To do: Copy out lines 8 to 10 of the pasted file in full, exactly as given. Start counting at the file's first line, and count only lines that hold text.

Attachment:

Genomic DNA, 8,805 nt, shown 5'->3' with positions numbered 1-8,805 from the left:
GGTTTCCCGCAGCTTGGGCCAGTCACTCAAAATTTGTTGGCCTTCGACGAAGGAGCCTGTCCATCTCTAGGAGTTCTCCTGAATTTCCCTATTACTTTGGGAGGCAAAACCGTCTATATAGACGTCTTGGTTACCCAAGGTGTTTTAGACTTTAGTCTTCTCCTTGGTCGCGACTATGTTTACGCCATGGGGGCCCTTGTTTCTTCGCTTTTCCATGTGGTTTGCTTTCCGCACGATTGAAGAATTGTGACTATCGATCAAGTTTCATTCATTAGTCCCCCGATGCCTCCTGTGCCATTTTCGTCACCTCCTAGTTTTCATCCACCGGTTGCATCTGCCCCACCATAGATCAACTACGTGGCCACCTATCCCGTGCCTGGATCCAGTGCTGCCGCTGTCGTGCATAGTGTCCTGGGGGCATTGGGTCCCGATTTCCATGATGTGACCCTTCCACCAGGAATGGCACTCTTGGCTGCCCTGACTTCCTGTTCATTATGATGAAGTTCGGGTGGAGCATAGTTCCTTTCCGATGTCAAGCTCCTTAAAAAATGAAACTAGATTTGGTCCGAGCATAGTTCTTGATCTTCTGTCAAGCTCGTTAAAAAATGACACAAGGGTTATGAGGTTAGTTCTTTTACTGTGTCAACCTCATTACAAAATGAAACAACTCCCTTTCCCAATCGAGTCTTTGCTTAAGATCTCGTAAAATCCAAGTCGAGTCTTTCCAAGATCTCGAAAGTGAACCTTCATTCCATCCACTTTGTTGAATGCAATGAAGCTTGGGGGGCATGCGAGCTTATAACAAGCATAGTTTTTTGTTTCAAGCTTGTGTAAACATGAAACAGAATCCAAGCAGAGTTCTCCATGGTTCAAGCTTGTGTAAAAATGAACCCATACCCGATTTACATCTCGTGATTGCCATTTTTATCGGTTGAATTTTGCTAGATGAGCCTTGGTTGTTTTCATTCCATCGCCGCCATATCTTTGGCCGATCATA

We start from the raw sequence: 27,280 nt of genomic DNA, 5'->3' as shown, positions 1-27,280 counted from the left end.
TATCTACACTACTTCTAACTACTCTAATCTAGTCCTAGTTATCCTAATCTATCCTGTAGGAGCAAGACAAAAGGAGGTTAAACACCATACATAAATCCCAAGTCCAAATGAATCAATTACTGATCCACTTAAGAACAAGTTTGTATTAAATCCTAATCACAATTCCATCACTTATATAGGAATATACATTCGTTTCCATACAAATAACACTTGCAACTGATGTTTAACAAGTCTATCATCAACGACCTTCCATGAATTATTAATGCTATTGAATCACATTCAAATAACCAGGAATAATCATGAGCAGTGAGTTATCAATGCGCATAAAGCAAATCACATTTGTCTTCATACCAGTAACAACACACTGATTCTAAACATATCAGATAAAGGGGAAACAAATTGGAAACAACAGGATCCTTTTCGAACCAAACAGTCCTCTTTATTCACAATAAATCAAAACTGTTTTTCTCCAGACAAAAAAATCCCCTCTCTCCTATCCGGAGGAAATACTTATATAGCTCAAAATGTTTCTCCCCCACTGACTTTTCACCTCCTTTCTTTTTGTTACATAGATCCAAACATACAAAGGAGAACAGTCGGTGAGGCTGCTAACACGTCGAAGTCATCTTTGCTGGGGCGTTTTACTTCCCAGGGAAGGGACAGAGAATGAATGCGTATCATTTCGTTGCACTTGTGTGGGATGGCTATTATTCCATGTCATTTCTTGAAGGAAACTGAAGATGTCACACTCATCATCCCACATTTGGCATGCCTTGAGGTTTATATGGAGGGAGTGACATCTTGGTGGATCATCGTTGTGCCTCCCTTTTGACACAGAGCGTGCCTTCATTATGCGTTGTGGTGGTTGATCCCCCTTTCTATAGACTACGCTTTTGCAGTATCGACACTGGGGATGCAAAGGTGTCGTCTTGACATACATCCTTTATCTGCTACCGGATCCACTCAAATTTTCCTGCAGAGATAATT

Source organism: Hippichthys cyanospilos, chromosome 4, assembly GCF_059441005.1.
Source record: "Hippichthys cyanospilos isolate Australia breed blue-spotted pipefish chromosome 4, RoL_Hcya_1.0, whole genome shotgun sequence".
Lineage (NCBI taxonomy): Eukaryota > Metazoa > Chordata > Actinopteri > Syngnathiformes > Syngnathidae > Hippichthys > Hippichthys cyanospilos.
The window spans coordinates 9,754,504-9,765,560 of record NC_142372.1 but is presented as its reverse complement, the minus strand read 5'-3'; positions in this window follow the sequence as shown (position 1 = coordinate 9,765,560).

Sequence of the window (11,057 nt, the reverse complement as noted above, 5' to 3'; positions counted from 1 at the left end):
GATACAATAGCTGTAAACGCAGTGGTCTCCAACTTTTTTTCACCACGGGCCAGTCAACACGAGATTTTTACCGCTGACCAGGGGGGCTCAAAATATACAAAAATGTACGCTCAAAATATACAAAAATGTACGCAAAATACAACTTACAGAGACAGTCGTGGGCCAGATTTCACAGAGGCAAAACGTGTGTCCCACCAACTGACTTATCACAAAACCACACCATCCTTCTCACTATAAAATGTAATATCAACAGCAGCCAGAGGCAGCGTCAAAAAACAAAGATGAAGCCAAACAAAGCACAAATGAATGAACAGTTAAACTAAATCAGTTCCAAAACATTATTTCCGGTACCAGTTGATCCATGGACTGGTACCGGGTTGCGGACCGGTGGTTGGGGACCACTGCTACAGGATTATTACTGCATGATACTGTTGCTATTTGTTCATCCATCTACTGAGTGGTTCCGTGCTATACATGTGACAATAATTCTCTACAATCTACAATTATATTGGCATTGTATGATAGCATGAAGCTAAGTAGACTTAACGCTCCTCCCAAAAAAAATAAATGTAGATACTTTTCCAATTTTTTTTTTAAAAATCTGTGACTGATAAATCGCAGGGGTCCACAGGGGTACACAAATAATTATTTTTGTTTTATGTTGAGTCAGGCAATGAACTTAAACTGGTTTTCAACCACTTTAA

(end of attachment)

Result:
The window spans coordinates 9,754,504-9,765,560 of record NC_142372.1 but is presented as its reverse complement, the minus strand read 5'-3'; positions in this window follow the sequence as shown (position 1 = coordinate 9,765,560).

Sequence of the window (11,057 nt, the reverse complement as noted above, 5' to 3'; positions counted from 1 at the left end):
GATACAATAGCTGTAAACGCAGTGGTCTCCAACTTTTTTTCACCACGGGCCAGTCAACACGAGATTTTTACCGCTGACCAGGGGGGCTCAAAATATACAAAAATGTACGCTCAAAATATACAAAAATGTACGCAAAATACAACTTACAGAGACAGTCGTGGGCCAGATTTCACAGAGGCAAAACGTGTGTCCCACCAACTGACTTATCACAAAACCACACCATCCTTCTCACTATAAAATGTAATATCAACAGCAGCCAGAGGCAGCGTCAAAAAACAAAGATGAAGCCAAACAAAGCACAAATGAATGAACAGTTAAACTAAATCAGTTCCAAAACATTATTTCCGGTACCAGTTGATCCATGGACTGGTACCGGGTTGCGGACCGGTGGTTGGGGACCACTGCTACAGGATTATTACTGCATGATACTGTTGCTATTTGTTCATCCATCTACTGAGTGGTTCCGTGCTATACATGTGACAATAATTCTCTACAATCTACAATTATATTGGCATTGTATGATAGCATGAAGCTAAGTAGACTTAACGCTCCTCCCAAAAAAAATAAATGTAGATACTTTTCCAATTTTTTTTTTAAAAATCTGTGACTGATAAATCGCAGGGGTCCACAGGGGTACACAAATAATTATTTTTGTTTTATGTTGAGTCAGGCAATGAACTTAAACTGGTTTTCAACCACTTTAA